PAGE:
Using the driving example given above, you might set your starting point or first short-term goal just below 10 minutes - say, 8 minutes. Using the pacing method described earlier you would start driving for short distances but stopping regularly every 8 minutes. Each time you stop, get out of the car, do some stretching or walk around the car for a few minutes, then drive for another 8 minutes. Then stop again. And so on. You should continue this for 2 or 3 days, then increase the driving time and distance a little. To, say, 9 minutes, and repeat the process. After another two or three days you should increase the time and distance again. And so on, until you gradually work your way up to driving for 1-2 hours.

By increasing your driving time by a minute or two every few days it will obviously take some time to reach your goal, but you will succeed - if you keep at it.

Keeping it up

Your progress needs to be reviewed regularly. Your rate of pacing may need to be adjusted, depending on your progress. If you are having real difficulty reaching your targets, the rate of pacing may need to be reduced, or changed. For example, doing it a little at a time and more often may be easier. If you are achieving your targets easily, the rate of pacing can be increased so you reach your long-term goal more quickly.

Achieving your goals will be rewarding in itself. However, using small rewards along the way can help you to stick to your programme, irrespective of how you feel (whether it is a good day or a bad day). The harder a goal is to achieve, the more you probably need to reinforce yourself to keep up your progress. So, remember tell yourself how well you are doing (and doing it despite pain). Think of those tennis players, golfers and footballers you see on TV - when they make a good shot or a good kick you will often see them recognizing it by shouting or punching the air. You can do the same, but you may need to be quieter about it.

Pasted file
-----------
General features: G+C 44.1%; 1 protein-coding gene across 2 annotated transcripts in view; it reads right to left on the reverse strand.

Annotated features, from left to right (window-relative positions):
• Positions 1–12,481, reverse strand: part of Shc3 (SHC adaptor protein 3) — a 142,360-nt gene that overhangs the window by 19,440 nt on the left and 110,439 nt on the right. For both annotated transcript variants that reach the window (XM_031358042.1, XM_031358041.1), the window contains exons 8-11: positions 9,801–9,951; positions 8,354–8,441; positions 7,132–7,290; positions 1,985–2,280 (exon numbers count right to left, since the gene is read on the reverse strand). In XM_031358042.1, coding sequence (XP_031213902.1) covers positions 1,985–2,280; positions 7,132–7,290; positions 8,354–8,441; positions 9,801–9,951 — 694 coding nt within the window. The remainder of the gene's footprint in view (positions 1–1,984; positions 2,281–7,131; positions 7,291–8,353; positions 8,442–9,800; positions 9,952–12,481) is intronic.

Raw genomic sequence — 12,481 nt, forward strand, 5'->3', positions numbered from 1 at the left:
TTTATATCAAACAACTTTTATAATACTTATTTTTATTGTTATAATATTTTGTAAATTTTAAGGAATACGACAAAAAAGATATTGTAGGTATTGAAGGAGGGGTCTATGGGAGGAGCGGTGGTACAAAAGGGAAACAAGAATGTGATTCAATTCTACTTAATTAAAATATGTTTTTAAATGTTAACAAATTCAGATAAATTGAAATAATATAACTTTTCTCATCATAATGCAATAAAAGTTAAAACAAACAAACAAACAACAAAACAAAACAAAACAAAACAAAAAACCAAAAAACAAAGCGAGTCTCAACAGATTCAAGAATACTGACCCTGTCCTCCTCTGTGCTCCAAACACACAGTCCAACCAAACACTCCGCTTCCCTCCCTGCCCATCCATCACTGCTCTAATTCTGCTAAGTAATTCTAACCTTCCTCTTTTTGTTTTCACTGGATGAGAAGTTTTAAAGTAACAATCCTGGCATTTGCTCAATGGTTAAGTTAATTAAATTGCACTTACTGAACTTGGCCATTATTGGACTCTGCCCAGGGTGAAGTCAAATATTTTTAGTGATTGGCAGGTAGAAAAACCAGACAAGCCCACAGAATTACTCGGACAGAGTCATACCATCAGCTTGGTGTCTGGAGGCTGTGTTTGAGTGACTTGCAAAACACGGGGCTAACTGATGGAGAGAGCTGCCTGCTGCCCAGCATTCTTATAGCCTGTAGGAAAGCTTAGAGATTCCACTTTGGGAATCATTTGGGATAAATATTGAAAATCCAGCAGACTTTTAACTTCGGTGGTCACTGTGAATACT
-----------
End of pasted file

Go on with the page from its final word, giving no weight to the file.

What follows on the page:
Finally, stick with it! Most goals can be achieved by working at them slowly and steadily (providing they were realistic in the first place). If you have continuing problems getting started or sticking to it, despite trying the above ideas, perhaps the goal is not really what you want. Or you’re not ready to work on it just yet. That’s OK, your goals are only there to help you achieve the changes you want to make when you are ready. You can always come back to them. In the meantime, why don’t you concentrate on ones you can work on?